7:          return "Hello, " + this.greeting;
   8:      }
   9:  }   
  11:  var greeter = new Greeter("world");
  13:  var button = document.createElement('button')
  14:  button.innerText = "Say Hello"
  15:  button.onclick = function() {
  16:      alert(greeter.greet())
  17:  }
  19:  document.body.appendChild(button)

The above program is compiling with the TypeScript compiler as shown in the below picture


The TypeScript compiler will generate a JavaScript file after compiling the TypeScript program. If your TypeScript programs having any reference to other TypeScript files, it will automatically generate JavaScript files for the each referenced files.

The following code block shows the compiled version of plain JavaScript  for the above greeter.ts


   1:  var Greeter = (function () {
   2:      function Greeter(message) {
   3:          this.greeting = message;
   4:      }
   5:      Greeter.prototype.greet = function () {
   6:          return "Hello, " + this.greeting;
   7:      };
   8:      return Greeter;
   9:  })();
  10:  var greeter = new Greeter("world");
  11:  var button = document.createElement('button');
  12:  button.innerText = "Say Hello";
  13:  button.onclick = function () {
  14:      alert(greeter.greet());
  15:  };
  16:  document.body.appendChild(button);

Tooling Support with Visual Studio

TypeScript is providing a plug-in for Visual Studio which will provide an excellent support for writing TypeScript  programs within the Visual Studio.

The following screen shot shows the Visual Studio template for TypeScript apps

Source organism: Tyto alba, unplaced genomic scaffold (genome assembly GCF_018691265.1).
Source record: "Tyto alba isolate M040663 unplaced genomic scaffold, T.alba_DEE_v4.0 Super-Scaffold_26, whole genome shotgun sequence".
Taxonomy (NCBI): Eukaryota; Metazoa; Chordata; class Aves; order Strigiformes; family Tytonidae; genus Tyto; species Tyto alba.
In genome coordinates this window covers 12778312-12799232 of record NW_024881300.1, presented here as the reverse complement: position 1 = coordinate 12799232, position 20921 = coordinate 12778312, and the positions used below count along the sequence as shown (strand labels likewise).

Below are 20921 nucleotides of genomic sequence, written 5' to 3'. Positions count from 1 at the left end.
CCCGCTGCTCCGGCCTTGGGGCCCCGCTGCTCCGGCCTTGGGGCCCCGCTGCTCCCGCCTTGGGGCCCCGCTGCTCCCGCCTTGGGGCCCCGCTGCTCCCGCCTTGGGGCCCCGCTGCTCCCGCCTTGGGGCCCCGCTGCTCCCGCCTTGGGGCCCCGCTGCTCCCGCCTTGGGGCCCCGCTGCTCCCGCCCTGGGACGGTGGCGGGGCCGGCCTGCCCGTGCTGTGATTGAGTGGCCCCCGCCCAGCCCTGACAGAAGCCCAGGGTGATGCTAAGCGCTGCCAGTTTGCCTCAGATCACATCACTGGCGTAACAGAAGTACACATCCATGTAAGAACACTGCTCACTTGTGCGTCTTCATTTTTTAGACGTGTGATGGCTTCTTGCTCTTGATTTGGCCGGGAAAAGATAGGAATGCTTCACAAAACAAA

The following are the few screen shots of Visual Studio IDE for TypeScript apps.






TypeScript is Microsoft's solution for writing scalable JavaScript apps which will solve lot of problems involved in larger JavaScript apps. I hope that this solution will attract lot of developers who are really looking for writing maintainable structured code in JavaScript, without losing any productivity. TypeScript lets developers to write JavaScript apps with the help of Static Types, Interfaces, Modules and Classes and also providing better productivity. I am a passionate developer on Node.JS and would definitely try to use TypeScript for building Node.JS apps on the Windows Azure cloud. I am really excited about to writing Node.JS apps by using TypeScript, from my favorite development IDE Visual Studio.

You can follow me on twitter at @shijucv

Published Tuesday, October 2, 2012 4:21 AM by shiju


# re: Microsoft TypeScript : A Typed Superset of JavaScript

Tuesday, October 2, 2012 9:03 AM by Frans Stridh

Thanks for this intro. Its looks really interesting, I really liked the TypeScript example, I would rather see that code instead of plain JavaScript.

# re: Microsoft TypeScript : A Typed Superset of JavaScript

Wednesday, October 3, 2012 6:20 AM by NoTo2012

Great to see support for Eclipse, Sublime, Vi, Emacs etc.

I'm looking for VS2010 support. I can't imagine that the plugin is unable to be made to run in VS2010 (which I'd hope uses a plugin model closer to VS2012 than say Vi). Pure marketing decision?